Tony La Russa Bobby Cox, Joe Torre all unanimously elected to the Hall of Fame

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LAKE BUENA VISTA, FL — For the first time in a long time we have living, breathing inductees for the Hall of Fame. The Veteran’s Committee has elected Bobby Cox, Tony La Russa and Joe Torre. They will be inducted next summer in Cooperstown.

La Russa – unanimously elected by the sixteen member Veteran’s Committee — ranks third all-time in wins among managers, having compiled a 2,728-2,365 record in 33 seasons. He won three World Series: in 1989 with the Oakland Athletics and 2006 and 2011 with the St. Louis Cardinals. He won six pennants overall, three each with Oakland and St. Louis and spent eight years managing the Chicago White Sox as well.

Cox — also voted in unanimously — is right on La Russa’s historic heels, ranking fourth all-time in wins among managers, compiling a 2,504-2,001 record in 29 seasons with the Braves and Blue Jays. A World Series winner in 1995, he won five National League pennants in 25 years with the Braves and won a lot of games in four years as Toronto’s manager.  His signature accomplishment, however, is one of year-in-year-out excellence, leading the Braves to 14 division titles between 1991 and 2005.

Joe Torre was also unanimously elected. His Hall of Fame resume comes from both his playing and his managing exploits. The National League MVP in 1971, Torre was one of the more underrated players from the sixties and seventies. Of course he wouldn’t be entering Cooperstown if it weren’t for his years as a manager, in which he won four World Series titles and six pennants — all with the Yankees — in 29 seasons. Overall he was 2,326-1,997 record managing the Mets, Braves, Cardinals, Yankees and Dodgers.

Left on the outside looking in: Dave Concepcion, Steve Garvey, Tommy John, Billy Martin, Marvin Miller, Dave Parker, Dan Quisenberry, Ted Simmons and George Steinbrenner, none of whom mustered more than six of the twelve votes required for induction.

Major League Baseball told Kolten Wong to ditch Hawaii tribute sleeve

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Derrick Goold of the St. Louis Post-Dispatch reports that Major League Baseball has told Cardinals infielder Kolten Wong that he has to get rid of the colorful arm sleeve he’s been wearing, pictured above, that pays tribute to his native Hawaii and seeks to raise awareness of recovery efforts from the destruction caused by the erupting Mount Kilauea.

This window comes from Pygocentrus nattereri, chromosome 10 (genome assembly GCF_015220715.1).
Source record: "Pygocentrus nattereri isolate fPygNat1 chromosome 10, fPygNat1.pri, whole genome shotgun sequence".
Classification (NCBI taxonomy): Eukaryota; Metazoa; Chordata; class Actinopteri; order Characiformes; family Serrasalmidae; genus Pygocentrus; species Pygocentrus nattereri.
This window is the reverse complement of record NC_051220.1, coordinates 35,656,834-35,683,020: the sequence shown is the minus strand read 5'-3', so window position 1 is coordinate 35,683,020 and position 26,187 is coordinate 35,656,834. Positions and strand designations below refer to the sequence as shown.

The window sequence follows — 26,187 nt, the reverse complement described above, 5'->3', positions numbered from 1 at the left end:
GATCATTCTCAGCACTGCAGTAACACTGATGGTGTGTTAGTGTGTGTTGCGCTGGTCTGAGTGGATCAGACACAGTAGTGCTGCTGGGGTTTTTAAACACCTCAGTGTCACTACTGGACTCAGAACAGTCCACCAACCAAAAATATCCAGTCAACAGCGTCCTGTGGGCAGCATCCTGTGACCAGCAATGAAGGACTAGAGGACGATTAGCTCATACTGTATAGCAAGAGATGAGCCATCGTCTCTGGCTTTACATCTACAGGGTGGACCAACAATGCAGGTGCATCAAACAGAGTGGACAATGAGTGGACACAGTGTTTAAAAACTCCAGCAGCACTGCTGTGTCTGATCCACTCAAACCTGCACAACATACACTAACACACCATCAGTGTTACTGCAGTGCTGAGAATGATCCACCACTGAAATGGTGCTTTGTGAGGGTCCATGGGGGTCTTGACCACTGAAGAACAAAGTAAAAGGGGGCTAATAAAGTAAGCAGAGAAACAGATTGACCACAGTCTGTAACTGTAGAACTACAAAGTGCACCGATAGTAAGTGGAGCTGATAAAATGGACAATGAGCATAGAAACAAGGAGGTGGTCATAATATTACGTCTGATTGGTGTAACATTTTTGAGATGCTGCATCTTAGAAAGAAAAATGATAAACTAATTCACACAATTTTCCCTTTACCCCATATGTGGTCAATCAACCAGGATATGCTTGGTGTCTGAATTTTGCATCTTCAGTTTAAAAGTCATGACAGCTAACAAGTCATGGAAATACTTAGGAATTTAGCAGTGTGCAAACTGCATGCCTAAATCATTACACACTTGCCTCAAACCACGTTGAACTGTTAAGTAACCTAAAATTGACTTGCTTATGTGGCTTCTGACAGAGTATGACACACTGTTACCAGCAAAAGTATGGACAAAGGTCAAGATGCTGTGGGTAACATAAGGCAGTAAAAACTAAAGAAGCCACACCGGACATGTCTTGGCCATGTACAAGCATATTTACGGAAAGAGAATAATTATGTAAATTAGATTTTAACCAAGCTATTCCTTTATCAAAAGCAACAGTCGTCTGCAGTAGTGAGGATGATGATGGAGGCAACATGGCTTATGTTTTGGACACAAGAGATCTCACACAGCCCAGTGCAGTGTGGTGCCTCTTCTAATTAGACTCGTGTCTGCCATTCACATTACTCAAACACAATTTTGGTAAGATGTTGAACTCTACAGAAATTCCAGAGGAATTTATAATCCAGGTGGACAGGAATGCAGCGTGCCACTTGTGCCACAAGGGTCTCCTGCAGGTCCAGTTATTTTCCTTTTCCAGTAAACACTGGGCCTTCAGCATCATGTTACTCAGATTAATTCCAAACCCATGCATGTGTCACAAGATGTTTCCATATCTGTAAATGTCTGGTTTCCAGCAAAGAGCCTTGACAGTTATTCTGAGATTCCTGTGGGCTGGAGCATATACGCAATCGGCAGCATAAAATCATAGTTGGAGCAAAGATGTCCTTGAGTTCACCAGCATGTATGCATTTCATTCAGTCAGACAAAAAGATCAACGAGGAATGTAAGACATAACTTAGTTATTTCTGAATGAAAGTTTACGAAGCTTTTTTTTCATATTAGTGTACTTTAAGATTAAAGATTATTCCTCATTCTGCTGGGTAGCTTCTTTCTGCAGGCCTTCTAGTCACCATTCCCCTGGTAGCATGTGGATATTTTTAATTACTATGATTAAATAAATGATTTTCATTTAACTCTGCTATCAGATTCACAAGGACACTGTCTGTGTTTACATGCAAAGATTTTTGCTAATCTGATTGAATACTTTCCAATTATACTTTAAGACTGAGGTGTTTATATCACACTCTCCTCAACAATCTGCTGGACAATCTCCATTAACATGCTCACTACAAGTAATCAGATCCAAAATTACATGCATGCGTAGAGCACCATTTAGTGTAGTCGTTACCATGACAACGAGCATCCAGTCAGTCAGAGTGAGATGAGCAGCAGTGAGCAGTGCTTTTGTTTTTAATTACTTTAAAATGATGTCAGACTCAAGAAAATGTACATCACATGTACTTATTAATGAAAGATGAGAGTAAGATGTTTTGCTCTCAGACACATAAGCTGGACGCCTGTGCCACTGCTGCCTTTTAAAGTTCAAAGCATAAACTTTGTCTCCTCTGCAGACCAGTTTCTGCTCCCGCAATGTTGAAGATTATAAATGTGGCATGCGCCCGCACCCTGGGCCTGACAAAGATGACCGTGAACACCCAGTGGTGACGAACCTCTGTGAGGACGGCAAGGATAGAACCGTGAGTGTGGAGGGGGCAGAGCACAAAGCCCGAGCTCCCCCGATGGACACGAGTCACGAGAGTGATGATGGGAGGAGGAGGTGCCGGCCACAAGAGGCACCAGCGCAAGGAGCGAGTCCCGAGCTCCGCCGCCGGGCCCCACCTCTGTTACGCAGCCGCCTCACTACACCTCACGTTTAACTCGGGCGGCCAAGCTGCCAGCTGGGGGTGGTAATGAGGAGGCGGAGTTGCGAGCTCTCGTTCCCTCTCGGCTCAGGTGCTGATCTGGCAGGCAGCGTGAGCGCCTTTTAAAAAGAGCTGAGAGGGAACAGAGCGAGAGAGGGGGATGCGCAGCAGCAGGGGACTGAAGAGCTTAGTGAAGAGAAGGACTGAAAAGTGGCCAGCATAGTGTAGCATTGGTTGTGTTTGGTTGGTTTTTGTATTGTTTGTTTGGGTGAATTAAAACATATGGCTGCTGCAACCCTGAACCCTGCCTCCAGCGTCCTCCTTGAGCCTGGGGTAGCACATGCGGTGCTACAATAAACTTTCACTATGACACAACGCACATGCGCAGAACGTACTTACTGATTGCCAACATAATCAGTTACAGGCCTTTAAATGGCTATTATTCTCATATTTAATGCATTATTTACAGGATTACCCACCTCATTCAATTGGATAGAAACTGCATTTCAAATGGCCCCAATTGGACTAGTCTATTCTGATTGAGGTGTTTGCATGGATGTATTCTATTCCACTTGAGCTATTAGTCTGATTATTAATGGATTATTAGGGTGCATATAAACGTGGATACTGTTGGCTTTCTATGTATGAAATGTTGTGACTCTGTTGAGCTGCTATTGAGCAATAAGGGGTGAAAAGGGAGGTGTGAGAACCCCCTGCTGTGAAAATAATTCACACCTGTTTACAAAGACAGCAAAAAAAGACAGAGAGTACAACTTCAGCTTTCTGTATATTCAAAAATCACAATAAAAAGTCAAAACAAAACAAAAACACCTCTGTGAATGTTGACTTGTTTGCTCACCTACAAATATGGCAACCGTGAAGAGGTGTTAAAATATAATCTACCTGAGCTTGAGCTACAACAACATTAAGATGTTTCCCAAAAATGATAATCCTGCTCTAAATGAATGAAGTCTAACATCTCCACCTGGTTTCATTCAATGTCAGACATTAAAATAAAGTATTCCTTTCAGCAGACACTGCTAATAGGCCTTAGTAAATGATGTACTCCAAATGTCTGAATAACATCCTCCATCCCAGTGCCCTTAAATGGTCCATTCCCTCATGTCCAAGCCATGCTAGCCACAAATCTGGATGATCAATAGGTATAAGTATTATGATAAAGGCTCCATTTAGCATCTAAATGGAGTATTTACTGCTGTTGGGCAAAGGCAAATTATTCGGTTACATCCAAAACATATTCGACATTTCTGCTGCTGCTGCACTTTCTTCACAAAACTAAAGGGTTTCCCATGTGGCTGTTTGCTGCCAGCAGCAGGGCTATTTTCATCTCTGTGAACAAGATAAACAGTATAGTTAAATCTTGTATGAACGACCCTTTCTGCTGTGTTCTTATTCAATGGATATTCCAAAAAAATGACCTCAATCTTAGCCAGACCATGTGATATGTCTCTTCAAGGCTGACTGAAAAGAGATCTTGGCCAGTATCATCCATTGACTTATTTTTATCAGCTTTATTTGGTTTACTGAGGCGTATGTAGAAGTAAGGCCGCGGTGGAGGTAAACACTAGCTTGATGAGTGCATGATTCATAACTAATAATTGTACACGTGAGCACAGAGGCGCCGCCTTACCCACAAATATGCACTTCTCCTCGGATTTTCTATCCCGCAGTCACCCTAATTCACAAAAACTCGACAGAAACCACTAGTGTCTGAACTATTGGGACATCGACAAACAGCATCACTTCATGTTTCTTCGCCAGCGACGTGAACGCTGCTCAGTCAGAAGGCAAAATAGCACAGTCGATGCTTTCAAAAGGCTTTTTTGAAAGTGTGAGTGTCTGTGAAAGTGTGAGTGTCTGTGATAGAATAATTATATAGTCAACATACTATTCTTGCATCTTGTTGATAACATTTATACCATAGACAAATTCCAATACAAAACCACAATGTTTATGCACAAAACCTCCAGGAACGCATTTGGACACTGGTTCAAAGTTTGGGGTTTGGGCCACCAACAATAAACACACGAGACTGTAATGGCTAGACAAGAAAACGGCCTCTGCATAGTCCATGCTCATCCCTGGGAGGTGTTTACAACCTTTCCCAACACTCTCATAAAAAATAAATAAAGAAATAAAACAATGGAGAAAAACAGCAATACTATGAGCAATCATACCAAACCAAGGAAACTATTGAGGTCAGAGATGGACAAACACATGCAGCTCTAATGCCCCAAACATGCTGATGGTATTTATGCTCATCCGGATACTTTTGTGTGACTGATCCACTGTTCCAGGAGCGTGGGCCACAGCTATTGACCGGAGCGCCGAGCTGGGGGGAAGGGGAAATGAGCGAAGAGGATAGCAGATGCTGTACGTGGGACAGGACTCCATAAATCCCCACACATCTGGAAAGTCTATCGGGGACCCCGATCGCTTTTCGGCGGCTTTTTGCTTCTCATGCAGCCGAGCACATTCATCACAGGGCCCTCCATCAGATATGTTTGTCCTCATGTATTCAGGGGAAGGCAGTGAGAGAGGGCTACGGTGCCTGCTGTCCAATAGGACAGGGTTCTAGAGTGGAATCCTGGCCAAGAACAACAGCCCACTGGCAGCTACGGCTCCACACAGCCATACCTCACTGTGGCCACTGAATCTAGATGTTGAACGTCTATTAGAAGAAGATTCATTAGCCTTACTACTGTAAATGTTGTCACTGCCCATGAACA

Goold:

[Wong] has been notified by Major League Baseball that he will face a fine if he continues to wear an unapproved sleeve that features Hawaiian emblem. Wong said he will stash the sleeve, like Jose Martinez had to do with his Venezuelan-flag sleeve, and find other ways to call attention to his home island.

Willson Contreras was likewise told to ditch his Venezuela sleeve.

None of these guys are being singled out, it seems. Rather, this is all part of a wider sweep Major League Baseball is making with respect to the uniformity of uniforms. As Goold notes at the end of his piece, however, MLB has no problem whatsoever with players wearing a non-uniform article of underclothing as long as it’s from an MLB corporate sponsor. Such as this sleeve worn by Marcell Ozuna, and supplied by Nike that, last I checked, were not in keeping with the traditional St. Louis Cardinals livery:

ST. LOUIS, MO – MAY 22: Marcell Ozuna #23 of the St. Louis Cardinals celebrates after recording his third hit of the game against the Kansas City Royals in the fifth inning at Busch Stadium on May 22, 2018 in St. Louis, Missouri. (Photo by Dilip Vishwanat/Getty Images)

If Nike was trying to get people to buy Hawaii or Venezuela compression sleeves, I’m sure there would be no issue here. They’re not, however, and it seems like creating awareness and support for people suffering from natural, political and humanitarian disasters do not impress the powers that be nearly as much.